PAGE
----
As usual, I’m behind the eight-ball here. I entered a contest called “Like a Virgin 2014” or #LV14 as those cool cats on Twitter are calling it, and they’re hosting a blog hop – getting to know you – cyber shin-dig type deal. Naturally I totally forgot about this, and checking my Twitter feed before snuggling up with my current read (Rebecca by Daphne du Maurier in case you were wondering) saw the blog hop was live, and I hadn’t even looked at the blog hop questions. So here are my answers to said questions. Maybe now you will see through a little window into the enigma that is Lydia Evans. Or “THE” Lydia Evans as I like to refer to myself – almost never.
Question 1) How do you remember your first kiss?
I was under a large flowering bush in my side yard with one of the boys who lived next door. I think I must have been around 7. That’s about all I remember about it too (darn you 7-year old memory!).
Question 2) What was your first favorite love song?
The first love song I can remember was “Every Rose Has A Thorn” (or is it “Every Rose Has it’s Thorn?” Either way – I was probably singing the wrong lyrics). I also remember some vague song from the group Nelson (remember them?) that I loved and listened obsessively to back in 1987 or so. I can’t remember what song we picked as “our song” for my first serious relationship song, but I remember my boyfriend at the time saying we should have gone with Prince’s “I Will Die for You.”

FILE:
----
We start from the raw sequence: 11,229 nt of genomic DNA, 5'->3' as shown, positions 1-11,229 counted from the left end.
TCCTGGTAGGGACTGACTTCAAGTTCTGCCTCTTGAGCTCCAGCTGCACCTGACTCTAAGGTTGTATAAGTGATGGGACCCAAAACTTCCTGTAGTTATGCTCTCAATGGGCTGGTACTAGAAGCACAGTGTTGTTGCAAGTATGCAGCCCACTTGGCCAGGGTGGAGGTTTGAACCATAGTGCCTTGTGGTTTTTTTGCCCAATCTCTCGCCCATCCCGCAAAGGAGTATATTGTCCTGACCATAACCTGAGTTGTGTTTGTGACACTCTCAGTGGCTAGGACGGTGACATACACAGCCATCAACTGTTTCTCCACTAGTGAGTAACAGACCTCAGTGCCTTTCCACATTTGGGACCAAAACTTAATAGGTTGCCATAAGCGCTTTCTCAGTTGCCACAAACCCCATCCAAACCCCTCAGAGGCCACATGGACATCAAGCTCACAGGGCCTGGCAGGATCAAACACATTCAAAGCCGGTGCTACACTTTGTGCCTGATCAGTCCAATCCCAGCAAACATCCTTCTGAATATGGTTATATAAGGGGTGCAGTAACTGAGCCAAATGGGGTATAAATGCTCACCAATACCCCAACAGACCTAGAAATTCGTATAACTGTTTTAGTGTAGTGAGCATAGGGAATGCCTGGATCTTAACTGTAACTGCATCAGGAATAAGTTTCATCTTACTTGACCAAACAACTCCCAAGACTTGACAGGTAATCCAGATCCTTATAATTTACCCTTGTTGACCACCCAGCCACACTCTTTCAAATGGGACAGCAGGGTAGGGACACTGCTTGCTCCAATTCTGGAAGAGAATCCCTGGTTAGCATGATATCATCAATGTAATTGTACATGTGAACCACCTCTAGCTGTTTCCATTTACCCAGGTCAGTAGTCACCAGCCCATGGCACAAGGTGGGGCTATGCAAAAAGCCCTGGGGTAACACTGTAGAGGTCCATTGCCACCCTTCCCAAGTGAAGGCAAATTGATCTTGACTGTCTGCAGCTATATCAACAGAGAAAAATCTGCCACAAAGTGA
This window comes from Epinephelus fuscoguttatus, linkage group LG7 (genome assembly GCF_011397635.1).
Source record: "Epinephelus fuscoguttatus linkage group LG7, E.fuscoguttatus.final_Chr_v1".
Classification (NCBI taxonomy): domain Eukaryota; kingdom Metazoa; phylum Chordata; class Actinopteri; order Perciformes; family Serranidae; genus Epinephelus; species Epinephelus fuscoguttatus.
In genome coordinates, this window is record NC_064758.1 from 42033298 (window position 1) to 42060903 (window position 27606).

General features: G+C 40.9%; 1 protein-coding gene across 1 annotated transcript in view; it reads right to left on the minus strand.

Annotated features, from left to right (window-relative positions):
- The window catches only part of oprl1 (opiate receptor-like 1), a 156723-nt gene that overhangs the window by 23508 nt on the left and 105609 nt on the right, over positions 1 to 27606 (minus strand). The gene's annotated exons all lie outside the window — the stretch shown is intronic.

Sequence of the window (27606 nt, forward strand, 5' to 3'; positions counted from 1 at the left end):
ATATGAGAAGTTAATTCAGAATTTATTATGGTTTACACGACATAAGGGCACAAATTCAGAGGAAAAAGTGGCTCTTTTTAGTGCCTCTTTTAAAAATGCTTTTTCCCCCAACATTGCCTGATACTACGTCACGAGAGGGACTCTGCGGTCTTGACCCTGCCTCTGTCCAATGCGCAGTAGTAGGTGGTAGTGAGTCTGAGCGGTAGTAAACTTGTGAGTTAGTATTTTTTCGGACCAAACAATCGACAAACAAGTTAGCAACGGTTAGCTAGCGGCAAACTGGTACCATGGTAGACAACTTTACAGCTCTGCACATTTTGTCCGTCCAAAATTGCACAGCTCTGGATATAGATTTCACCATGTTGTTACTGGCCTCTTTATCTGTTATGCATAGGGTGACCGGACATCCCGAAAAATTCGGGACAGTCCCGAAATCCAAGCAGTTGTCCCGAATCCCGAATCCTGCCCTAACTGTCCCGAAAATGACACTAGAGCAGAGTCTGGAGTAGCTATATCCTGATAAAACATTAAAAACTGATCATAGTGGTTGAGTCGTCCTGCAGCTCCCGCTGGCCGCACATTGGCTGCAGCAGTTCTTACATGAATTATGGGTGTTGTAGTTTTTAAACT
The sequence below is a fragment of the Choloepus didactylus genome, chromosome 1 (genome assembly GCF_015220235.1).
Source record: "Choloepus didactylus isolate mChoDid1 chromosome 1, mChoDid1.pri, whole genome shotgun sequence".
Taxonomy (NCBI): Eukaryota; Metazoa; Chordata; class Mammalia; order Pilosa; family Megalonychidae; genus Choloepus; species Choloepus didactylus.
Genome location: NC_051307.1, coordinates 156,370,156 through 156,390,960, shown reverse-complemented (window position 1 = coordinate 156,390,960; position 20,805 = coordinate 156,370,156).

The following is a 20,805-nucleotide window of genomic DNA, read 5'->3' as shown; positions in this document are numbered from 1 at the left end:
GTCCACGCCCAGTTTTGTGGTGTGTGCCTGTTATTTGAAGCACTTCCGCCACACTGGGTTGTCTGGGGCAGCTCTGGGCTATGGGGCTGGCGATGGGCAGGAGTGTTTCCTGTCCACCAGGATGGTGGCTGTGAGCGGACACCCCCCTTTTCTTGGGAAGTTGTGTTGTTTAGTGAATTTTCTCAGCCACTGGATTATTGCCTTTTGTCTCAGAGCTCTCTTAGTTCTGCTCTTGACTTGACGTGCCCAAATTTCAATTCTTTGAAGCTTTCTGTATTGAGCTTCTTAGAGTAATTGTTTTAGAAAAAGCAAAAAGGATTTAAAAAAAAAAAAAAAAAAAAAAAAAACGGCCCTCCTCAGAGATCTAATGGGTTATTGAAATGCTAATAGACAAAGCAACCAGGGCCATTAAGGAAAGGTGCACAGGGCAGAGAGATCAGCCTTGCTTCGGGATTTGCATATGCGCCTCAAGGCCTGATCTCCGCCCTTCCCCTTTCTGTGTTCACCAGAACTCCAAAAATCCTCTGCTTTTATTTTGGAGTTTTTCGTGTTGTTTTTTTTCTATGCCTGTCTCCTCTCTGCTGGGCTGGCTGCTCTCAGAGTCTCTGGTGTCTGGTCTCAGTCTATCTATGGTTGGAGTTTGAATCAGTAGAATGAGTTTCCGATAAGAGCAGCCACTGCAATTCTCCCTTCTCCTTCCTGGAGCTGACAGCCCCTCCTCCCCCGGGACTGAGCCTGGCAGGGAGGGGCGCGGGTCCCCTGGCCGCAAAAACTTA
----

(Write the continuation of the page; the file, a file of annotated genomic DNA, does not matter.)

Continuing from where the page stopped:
Question 3) What’s the first thing you do when you begin writing for the day?
Usually I write at night, and the only consistent thing there is that I always have a beverage. A glass of wine, or a cup of tea. I re-read the last thing I wrote and realize it wasn’t total crap after all, then I sit for a bit and think about what happens next, and then I write.
Question 4) Who’s the first writer who truly inspired you to become a writer?
She who shall not be named. Seriously. As opposed to most “how I became a writer” stories from people who knew they would be writers from early childhood, I had no desire to be a writer whatsoever until I was about 30 and read a particularly bad paranormal YA book. I thought to myself, “I can write better than this crap.” And so I did. Whether or not it is in fact better than She Who Shall Not be Named’s crap is yet to be seen. I give it 50/50.
Question 5) Did the final version of your book have the same chapter it started with?
Nope. Not even close. My poor prologue is sitting with Baby in the corner.
Question 6) For your first book, which came first: major characters, plot or setting?
It was the plot. That was an epiphany moment. The characters and setting took more time and consideration.
Question 7) What’s the first word you want to roll off the tip of someone’s tongue when they think of your writing?
Books have a way of pulling at our hearts. For me, this usually relates to making me cry. Hard. At the end of For Whom the Bell Tolls, I cried for hours. I was devastated. When Mad Eye Moody died in HP and the Deathly Hallows, I balled like a child. I pretty much just cried through all of The Five People You Meet in Heaven, and I don’t even remember the plot of Message in a Bottle, but I remember how I felt when I read it (translation – I cried). Sometimes books have a more subtle effect on us. Characters we think about from time to time, and miss, and wonder how they’re doing now. Even though completely fictional – they’ve come to life for us. I hope that someone reads my book and finds it meaningful to them in some small way. Or at least less crappy than the worst book they ever read.
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